It’s November now, and I’m afraid of the oncoming winter and the speed at which it descends.
I’m afraid of the way darkness begins to swallow my day at both ends. Every week we lose about eighteen minutes of daylight, nine in the morning, nine in the evening, until those minutes add up to hours, and evening isn’t evening anymore–it’s night.
I’m afraid of the way rain descends like a blanket over the remaining daylight hours. When it arrives, it seems it will never leave. I wake to the sound of rain in darkness. Hours later, after tea and breakfast, I peer through the window, trying to assess the shape and force of the rain.
I am afraid of the feeling I get, a tension that sits between stomach and ribs, when I run from my house to my car, my head bent to keep from getting wet, and then bent all day in my windowless office, down, down, always looking down. I leave work in darkness, arrive to darkness, and all that awaits me is a cold house, a tired wife, and a set of tasks to be done before bedtime. That tension beneath my ribs grows and takes over my body until I am nothing but sinew and fatigue.
I am afraid of the television, afraid that it will take over my house like a monster.
I am afraid of the piles of clutter in my house, because now there is no sunny, open yard to escape to.
I am afraid of my nearly 2-year-old son, afraid that his climbing, inquisitive, joyous spirit cannot be contained indoors.
I’m afraid of the noise, the epic screeching noise of cooped-up kids in my very small home.
I’m afraid of the Christmas season, of all the projects I take on and never complete, of obligations I’ll perceive but never fulfill.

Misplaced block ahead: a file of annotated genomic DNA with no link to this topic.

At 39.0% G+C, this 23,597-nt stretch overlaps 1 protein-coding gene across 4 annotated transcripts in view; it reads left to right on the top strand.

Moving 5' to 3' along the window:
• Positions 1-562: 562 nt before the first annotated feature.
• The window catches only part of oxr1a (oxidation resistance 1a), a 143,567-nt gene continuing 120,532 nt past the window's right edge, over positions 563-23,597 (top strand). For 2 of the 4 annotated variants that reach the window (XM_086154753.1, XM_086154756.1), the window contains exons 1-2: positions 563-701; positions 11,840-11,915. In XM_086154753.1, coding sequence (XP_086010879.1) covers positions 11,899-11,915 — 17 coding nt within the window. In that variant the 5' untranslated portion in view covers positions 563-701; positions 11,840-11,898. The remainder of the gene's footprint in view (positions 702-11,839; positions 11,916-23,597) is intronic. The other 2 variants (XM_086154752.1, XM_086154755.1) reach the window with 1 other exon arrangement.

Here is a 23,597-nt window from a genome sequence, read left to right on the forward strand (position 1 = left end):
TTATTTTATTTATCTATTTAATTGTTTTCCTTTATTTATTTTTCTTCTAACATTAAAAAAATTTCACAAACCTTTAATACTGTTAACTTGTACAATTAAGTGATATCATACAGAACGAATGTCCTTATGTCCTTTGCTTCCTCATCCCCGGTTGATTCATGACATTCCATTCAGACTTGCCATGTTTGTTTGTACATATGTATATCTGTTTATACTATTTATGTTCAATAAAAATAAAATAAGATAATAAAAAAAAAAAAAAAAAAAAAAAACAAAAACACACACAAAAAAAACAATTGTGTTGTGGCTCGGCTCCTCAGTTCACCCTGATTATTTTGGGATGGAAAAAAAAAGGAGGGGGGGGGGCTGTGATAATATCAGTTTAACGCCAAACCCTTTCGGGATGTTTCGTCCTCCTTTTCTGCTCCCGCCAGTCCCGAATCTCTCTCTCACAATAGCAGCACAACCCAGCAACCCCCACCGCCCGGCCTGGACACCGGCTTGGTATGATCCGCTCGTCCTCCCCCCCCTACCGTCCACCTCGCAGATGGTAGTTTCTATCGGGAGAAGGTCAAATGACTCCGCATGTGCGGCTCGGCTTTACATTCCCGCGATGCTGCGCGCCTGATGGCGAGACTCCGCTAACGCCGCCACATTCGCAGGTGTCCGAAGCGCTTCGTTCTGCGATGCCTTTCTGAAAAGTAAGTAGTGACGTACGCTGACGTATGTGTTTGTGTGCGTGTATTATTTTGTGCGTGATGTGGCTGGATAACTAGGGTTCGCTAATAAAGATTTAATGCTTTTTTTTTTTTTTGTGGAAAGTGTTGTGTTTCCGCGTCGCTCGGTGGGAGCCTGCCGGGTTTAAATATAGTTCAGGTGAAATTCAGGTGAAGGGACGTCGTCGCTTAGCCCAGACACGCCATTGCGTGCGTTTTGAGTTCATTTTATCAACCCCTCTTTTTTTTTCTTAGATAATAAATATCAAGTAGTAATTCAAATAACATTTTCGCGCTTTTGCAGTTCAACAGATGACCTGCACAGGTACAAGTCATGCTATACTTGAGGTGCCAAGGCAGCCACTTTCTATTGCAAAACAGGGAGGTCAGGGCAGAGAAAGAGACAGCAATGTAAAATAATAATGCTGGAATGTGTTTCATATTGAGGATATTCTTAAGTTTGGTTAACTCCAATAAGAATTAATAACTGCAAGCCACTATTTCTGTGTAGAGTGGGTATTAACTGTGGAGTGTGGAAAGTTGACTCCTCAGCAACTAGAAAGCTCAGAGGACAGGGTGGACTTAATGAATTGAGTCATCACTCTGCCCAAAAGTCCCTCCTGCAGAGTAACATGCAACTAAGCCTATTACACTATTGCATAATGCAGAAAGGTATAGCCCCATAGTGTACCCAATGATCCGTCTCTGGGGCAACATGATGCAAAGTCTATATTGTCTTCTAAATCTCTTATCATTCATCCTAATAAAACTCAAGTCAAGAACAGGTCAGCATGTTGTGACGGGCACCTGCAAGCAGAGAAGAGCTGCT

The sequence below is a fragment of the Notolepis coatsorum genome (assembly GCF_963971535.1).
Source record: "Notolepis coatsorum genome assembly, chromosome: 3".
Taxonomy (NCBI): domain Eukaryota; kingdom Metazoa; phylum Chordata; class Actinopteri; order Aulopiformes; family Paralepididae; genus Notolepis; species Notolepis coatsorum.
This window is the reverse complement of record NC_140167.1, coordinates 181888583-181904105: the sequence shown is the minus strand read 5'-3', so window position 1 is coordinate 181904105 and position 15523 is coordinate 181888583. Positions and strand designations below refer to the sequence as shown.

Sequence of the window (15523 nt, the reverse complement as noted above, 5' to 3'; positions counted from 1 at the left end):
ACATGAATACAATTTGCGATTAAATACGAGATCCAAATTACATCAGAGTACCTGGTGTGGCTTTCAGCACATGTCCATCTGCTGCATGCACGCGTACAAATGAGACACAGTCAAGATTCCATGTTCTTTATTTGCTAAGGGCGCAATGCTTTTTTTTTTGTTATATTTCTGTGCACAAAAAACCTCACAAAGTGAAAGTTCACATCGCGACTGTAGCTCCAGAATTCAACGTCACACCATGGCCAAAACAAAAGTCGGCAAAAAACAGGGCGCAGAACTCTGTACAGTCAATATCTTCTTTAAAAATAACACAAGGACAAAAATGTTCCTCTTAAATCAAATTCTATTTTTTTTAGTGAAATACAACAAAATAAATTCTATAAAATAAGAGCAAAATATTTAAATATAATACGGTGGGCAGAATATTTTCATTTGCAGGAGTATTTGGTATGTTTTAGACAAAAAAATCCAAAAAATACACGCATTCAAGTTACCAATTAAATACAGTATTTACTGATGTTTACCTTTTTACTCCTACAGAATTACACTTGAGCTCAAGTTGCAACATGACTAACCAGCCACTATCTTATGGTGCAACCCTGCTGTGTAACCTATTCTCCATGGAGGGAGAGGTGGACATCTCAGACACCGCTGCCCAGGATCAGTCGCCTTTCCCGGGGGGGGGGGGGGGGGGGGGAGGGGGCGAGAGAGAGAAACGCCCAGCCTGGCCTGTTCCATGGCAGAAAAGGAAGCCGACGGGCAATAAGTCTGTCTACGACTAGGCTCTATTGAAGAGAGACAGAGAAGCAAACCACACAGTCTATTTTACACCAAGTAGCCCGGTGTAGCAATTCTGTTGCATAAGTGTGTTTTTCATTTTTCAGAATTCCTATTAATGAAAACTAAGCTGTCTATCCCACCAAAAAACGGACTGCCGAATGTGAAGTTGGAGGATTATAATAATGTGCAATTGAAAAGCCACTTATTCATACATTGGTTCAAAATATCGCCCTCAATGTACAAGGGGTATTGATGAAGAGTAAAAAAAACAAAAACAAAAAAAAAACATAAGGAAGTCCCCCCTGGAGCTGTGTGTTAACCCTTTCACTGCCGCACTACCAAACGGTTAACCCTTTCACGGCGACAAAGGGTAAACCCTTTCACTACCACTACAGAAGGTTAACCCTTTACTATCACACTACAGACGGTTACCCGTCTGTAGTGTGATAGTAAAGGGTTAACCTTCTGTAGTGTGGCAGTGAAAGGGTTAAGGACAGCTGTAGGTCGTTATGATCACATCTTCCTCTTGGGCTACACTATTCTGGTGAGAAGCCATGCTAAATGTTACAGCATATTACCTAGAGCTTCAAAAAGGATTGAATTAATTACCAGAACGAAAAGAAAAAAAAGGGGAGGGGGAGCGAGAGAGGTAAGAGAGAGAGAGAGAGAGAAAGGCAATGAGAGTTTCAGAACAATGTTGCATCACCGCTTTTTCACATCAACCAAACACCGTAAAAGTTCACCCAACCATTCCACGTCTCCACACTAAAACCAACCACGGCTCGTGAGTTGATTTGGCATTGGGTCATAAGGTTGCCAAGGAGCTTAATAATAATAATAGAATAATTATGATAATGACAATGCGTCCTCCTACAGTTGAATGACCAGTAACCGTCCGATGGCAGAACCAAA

I remind myself that winter is a season. Seasons pass. More importantly, each one has its purpose, a goal it wants to involve you in, a prescription for your personal growth.
Winter: Look inward.
Earlier this week, I drove alongside the bay at high tide and thought about how the Pacific Northwest, now more than ever, feels like home. It was a balmy morning. I had awoken to the hammer of rain, but by the time I left the house, there were cloud breaks. The world was wet and the sky was dynamic—storm clouds and patches of blue. The kids and I walked the four blocks to Smoke’s school and it was a world of giant puddles and dead worms and, even better: a giant red toadstool that seems to double in size every day.
I thought about how darkness can be kind, like a womb, how it can push me deeper into myself, reengage me in the creative work of knowing my own soul.
Winter, I am sorry, but you are harder to love than summer with its endless twilight and warm lakes. You are harder to love than green spring and crisp fall. You are just plain hard to love, but I will try.